These two short videos on wilderness were made with the January-February issue in mind. In this edition, several writers explore ideas related to wilderness in the Adirondack Park. In the first video below, writer Phil Brown talks about potential wilderness areas that could be added to the park. In the second video, hikers James Hopson and Spencer Morrissey discuss what wilderness means to them.
Jack pines are dependent upon fires. Their cones remain closed until they are exposed to the heat of a forest fire. Walking around the forest, I noticed hundreds of small jack pine trees had already began to grow as a result of the fire. Two other plants – huckleberries and blueberries – were also sprouting up from the darkened forest floor.
Located less than two miles upstream of Ausable Forks, the Jay town board voted in March of 2017 to remove the Rome Dam after an engineering study found that it posed a threat to residents downstream because of its potential to fail. The engineering study found that it was structurally unsound and would be especially vulnerable during a flood.
Photos of the Rome Dam in May 2017 on a rainy day. The dam is currently being removed because it was found to be structurally unsound in an engineering study. The removal started in August and is expected to be completed by mid-November.
In early August, staff writer Mike Virtanen and I visited the Santa Clara Tract with the Molpus Woodlands Group. The visit was part of the research Mike was doing for an in-depth story about Adirondack conservation easements for the September issue of the Explorer. Below are links to those articles.
The state announced several initiatives today to address issues related to overuse in the High Peaks. The High Peaks, Dix, Giant and Hurricane Wildernesses, Baxter Mountain, and the Saranac Lake 6’er peaks are attracting an unprecedented number of users, according to the state Department of Environmental Conservation. The increase in hikers, climbers and campers has resulted in dangerous driving conditions along the state Route 73 corridor from Chapel Pond to Cascade Mountain during peak days in the summer and fall. That’s because parking lots overflow and people park alongside the state highway. In addition, trails have become eroded, garbage has >>More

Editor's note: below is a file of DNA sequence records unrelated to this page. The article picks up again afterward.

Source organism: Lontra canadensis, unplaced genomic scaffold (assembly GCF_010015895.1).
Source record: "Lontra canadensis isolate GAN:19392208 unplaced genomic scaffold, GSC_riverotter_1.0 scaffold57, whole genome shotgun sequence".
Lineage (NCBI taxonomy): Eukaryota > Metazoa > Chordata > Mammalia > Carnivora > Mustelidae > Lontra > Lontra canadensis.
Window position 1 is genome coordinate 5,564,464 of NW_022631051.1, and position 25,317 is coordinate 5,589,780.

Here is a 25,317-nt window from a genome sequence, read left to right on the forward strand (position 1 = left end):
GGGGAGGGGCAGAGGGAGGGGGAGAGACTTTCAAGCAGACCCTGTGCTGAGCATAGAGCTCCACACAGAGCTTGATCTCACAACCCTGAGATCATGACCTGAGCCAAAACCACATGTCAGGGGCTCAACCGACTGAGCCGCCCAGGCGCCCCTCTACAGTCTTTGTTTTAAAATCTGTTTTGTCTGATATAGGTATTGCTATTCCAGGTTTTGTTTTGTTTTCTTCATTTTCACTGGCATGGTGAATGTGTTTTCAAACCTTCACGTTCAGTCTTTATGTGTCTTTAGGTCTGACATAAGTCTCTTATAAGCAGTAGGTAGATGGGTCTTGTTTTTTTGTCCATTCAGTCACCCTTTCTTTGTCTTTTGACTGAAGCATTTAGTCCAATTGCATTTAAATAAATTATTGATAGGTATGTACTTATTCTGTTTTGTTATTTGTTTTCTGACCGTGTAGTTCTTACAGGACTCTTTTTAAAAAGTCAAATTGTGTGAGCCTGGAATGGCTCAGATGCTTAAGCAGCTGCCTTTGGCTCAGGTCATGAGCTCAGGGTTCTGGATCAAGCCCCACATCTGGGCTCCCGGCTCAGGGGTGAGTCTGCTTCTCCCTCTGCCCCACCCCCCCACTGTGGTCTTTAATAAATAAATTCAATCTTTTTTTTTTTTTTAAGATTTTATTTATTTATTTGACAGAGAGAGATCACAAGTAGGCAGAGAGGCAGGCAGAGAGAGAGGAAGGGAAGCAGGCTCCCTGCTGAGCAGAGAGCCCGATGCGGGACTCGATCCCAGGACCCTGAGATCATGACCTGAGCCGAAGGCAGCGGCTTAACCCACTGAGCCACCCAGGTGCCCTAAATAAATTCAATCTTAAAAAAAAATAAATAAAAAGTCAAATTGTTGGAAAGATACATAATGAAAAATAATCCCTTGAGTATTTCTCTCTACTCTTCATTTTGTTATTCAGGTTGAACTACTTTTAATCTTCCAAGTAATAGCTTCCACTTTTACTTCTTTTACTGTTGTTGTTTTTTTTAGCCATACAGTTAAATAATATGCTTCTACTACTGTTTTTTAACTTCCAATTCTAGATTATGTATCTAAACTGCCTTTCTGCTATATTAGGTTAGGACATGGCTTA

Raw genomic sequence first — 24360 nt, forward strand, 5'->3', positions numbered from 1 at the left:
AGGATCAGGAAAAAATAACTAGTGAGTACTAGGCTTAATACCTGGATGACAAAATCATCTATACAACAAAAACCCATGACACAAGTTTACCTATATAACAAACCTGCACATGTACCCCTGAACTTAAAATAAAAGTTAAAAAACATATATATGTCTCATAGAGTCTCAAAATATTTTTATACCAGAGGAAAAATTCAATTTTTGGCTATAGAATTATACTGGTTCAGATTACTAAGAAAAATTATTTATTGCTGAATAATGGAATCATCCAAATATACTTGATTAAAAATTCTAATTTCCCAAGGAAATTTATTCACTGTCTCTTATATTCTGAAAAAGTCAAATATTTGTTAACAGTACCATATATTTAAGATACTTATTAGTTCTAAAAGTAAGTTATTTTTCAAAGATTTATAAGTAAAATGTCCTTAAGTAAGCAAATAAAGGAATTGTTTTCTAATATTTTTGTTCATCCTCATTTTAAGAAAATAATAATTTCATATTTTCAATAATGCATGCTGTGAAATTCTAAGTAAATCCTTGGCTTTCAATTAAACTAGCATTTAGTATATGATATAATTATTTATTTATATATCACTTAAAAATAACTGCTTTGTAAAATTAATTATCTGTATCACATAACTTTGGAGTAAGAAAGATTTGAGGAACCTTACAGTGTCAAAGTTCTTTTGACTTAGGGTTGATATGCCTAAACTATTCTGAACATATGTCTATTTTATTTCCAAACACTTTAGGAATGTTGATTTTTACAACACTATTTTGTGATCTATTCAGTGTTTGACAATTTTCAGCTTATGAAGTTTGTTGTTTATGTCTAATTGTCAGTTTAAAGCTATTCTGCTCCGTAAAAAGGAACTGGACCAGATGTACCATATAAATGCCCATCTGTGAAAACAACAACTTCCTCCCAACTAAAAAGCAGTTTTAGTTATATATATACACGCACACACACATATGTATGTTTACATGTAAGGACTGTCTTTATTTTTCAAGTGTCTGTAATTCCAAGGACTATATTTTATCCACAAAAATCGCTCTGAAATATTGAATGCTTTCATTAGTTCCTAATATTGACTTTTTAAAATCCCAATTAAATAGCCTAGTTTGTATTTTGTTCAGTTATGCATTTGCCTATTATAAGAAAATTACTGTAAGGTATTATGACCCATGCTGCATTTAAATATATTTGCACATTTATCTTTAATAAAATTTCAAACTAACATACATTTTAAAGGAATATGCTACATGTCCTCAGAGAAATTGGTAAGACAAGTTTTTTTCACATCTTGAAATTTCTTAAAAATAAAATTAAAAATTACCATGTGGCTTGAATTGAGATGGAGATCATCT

The state Department of Environmental Conservation is currently removing contaminated sediment from Lake Flower in Saranac Lake. The sediment is located in Pontiac Bay and is contaminated with coal tar, coke, and ash from a gas plant in the village. Other pollutants include volatile organic compounds such as benzene, toluene, ethylbenzene, and xylenes. Starting in the late 1800s, the Saranac Lake Gas Company used a coal-gasification process to manufacture gas for lighting. The site of the plant on Payeville Road is also contaminated. It is a now vacant lot. The plant also contaminated Brandy Brook, which carried pollutants to Pontiac >>More
Wildlife Conservation Society has decided to close its Adirondack program after more than two decades. “I think the best way I can describe it is we are all kind of sad,” said Zoe Smith, WCS’s Director of Programs for the Adirondacks. “What we built for so many years is changing. There is some optimism the work will be continuing.” Smith, Director of Science Michale Glennon, and Office manager Carrianne Pershy will lose their jobs as of Sept. 30, Smith said. Livelihoods and Conservation Coordinator Heidi Kretser will continue working on national and international projects. Established in 1994, the Adirondack program >>More
Mirror Lake didn’t experience its natural spring turnover for the second consecutive year due to its high concentration of road salt, according to the Ausable River Association. Spring turnover occurs when top and bottom water levels mix after ice out. The mixing causes a distribution of nutrients and oxygen throughout the water column. This turnover generally occurs in both the spring and fall when water temperatures become more uniform throughout the lake. The lake then settles into layers during the summer months. “We’re not re-oxygening at the beginning of the spring when the lake would take a big deep breath >>More
Work on a controversial road project along state Route 30 between Tupper Lake and Long Lake is scheduled to wrap up by the end of the week, reopening the busy road. The State Department of Transportation closed a section of the road eight miles north of Long Lake several weeks ago in order to replace a culvert. A DOT spokesman said an announcement about the road reopening is scheduled for Wednesday and the road could open again Thursday. DOT said from the beginning the road would be open by this weekend. The project raised the concern of wildlife advocates, who >>More